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northoceanbeach 08-08-2015 11:17

Windvane vs. autipilot
For sailing offshore which is the better choice? I know historically the windvane has been better hands down but I have heard good thigs about the new autopilots like the ev-100.

Has anyone tried one or both and can compare? I have a tiller and my boat is 9000 empty. Can the raymarine ev-100 handle high winds and rough seas?

model 10 08-08-2015 11:42

Re: Windvane vs. autipilot
You need both. Windvanes are very cool machines but you need wind and you can't (or maybe should not,) motor with one.

bobnlesley 08-08-2015 12:00

Re: Windvane vs. autipilot
Our last boat was 27'/7000lb and the Raymarine 1000 tiller pilot worked well and would I'm sure handle the extra 2000lb you have; that said, when we renewed it we fitted the 2000 model for its extra oomph in big seas/heavy weather. We did a lot of long-haul/offshore sailing though and probably wouldn't have paid the extra if we were only day/weekend sailing with just the occasional long passage.

Windvane or Electronic? Do a search on here and you'll find several threads with posts arguing for and against; we're definitely in favour of wind steering, but you need the right boat for them to work well and be making several long, offshore passages to justify their cost. The bigger/faster a yacht is, the less well wind-steering performs, so a 28-footer is 'good' on the downside, as well as being expensive, most windvanes are heavy - 60-80lb is a lot to hang on the back of a 28-footer; I know there are now a couple of firms getting decent results from lighter weight (and lighter-priced!) windvanes in Europe now, but I don't know if any are exporting to N America - no personal experience, but Google 'Sea Feather' 'Mr Vane' and 'Hebridean', Plastimo made a good/lightweight unit called the Narvik, but not for the last 15 or 20 years, though there is the very occasional one still appears on the second-hand market. As a generalisation, the further you are going offshore, the better a windvane will perform and the stronger the wind, the better it will perform; that's the #1 reason why we're for windvanes, when the wind's hit 25 knots and is still climbing and the seas are cutting-up increasingly rough, your electronic autohelm will be finding it more and more difficult to cope, your windvane meanwhile is getting into its stride. Hand-helming when a windvane can't cope is hot, flat, boring work, doing so when the autohelm crys enough is just when you want to be hiding down below-decks.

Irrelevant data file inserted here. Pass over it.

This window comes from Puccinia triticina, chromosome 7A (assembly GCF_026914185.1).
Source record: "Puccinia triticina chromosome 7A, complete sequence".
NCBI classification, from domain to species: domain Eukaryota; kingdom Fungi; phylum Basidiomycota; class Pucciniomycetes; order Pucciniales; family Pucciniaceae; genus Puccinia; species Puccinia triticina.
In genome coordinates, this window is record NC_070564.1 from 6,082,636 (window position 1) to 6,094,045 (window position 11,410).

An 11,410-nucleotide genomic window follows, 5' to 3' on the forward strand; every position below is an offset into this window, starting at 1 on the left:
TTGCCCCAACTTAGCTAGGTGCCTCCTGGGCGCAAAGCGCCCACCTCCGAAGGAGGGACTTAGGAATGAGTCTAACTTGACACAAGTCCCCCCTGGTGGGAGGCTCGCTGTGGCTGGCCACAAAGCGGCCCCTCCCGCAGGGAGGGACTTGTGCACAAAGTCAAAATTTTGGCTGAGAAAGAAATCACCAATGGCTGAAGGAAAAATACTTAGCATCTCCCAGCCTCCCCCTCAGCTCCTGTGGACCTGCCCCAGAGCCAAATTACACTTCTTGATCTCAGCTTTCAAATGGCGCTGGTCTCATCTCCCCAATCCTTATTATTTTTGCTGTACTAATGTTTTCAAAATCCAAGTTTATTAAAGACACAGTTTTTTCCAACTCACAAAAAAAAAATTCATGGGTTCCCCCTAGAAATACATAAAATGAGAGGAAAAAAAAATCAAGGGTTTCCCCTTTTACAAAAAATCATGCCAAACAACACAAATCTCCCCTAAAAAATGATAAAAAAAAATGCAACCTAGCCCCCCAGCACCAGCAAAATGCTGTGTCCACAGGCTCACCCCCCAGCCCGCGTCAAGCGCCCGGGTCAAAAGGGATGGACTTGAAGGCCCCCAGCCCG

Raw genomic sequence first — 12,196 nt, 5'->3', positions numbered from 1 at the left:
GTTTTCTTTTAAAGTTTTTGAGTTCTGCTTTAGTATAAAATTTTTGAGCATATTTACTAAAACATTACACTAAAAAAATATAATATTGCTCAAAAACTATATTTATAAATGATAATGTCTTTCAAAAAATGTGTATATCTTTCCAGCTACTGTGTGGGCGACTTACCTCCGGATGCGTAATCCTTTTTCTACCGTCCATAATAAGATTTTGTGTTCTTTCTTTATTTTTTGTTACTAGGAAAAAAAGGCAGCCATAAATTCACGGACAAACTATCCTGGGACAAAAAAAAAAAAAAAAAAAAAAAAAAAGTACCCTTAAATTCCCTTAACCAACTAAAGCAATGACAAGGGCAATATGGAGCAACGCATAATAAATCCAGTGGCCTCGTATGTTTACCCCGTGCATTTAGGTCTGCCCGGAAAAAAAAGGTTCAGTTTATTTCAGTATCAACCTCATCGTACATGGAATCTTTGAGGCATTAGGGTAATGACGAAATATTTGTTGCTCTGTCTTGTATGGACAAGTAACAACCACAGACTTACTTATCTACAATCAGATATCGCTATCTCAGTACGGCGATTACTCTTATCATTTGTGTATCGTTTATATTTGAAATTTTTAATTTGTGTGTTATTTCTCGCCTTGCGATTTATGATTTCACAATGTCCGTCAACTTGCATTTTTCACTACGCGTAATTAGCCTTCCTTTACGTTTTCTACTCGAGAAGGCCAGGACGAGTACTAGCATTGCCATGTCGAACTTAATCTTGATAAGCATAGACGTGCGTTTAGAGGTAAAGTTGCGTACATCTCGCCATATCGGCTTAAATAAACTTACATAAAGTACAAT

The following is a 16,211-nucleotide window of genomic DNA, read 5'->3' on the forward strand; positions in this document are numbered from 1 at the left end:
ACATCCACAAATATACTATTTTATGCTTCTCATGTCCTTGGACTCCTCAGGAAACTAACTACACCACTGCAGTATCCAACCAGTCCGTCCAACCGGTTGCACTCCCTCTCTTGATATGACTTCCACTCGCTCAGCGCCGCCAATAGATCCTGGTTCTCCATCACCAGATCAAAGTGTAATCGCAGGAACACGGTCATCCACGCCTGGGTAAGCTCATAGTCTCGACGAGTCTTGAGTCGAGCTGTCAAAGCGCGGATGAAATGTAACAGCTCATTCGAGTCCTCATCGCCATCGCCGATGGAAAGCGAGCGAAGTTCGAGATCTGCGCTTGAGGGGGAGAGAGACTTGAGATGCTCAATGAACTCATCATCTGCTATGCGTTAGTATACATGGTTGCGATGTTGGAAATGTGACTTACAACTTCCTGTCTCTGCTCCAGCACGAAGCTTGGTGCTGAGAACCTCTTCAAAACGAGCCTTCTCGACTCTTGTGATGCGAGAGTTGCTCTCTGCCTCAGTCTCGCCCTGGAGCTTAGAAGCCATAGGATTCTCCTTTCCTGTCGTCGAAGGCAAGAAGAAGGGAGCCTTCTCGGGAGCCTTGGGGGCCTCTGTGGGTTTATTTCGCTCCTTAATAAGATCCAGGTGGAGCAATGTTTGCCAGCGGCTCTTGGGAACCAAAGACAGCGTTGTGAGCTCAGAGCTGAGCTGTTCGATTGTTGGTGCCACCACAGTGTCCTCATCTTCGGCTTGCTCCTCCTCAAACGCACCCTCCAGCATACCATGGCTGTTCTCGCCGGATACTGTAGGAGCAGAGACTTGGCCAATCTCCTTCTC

avb3 08-08-2015 12:17

Re: Windvane vs. autipilot

Originally Posted by northoceanbeach (Post 1886313)
For sailing offshore which is the better choice? I know historically the windvane has been better hands down but I have heard good thigs about the new autopilots like the ev-100.

Has anyone tried one or both and can compare? I have a tiller and my boat is 9000 empty. Can the raymarine ev-100 handle high winds and rough seas?

How comfortable are you on relying on a unit that requires significant production of electricity to function?

Answering that question will answer your question above.

roverhi 08-08-2015 13:03

Re: Windvane vs. autipilot
I'm a proponent of self steering. Simple to use, don't need to be fed electrons, usually can be repaired anywhere by duffers in the remote instance of something breaking, and they don't make noise. They work better with tiller driven boats though many use them satisfactorily with wheel steering. They can be easily fitted to most boats, installed my last one by myself in the rain in a couple of hours. A great emergency boarding ladder if you find yourself in the ocean without another way to get back on board. Can be hooked up to cheap tiller pilots to steer to a compass course with minimal electrical drain. May not work under power, however. The harder the wind blows, the better they work. Have 5 figure miles sailing with a vane and no complaints. May not work well with boats with high acceleration values like light weight surfers and multi-hulls. Have seen them on boats from 25' to over 50', though vast majority on boats under 40'. That may have as much to do with the wallet of the owners as suitability of the vane. There are vanes for all types of boats. Lighter weight ones for smaller boats from WindPilot, Cape Horn and many others and ones for bigger boats from the same suppliers. Last but not least, the vane helps to balance out the boats trim from the all chain rode that any cruiser should be using.

Auto pilots steer to a compass course which is nice in confined waters. Work under power. The more challenging the conditions, the poorer they work and power consumption goes up exponentially. Electrickery with all its attendant evils and fragility. Wheel and tiller pilots are easy to install. Below deck pilots are way way harder. If it breaks, takes a fully equipped electronics shop to repair and new circuit boards and components.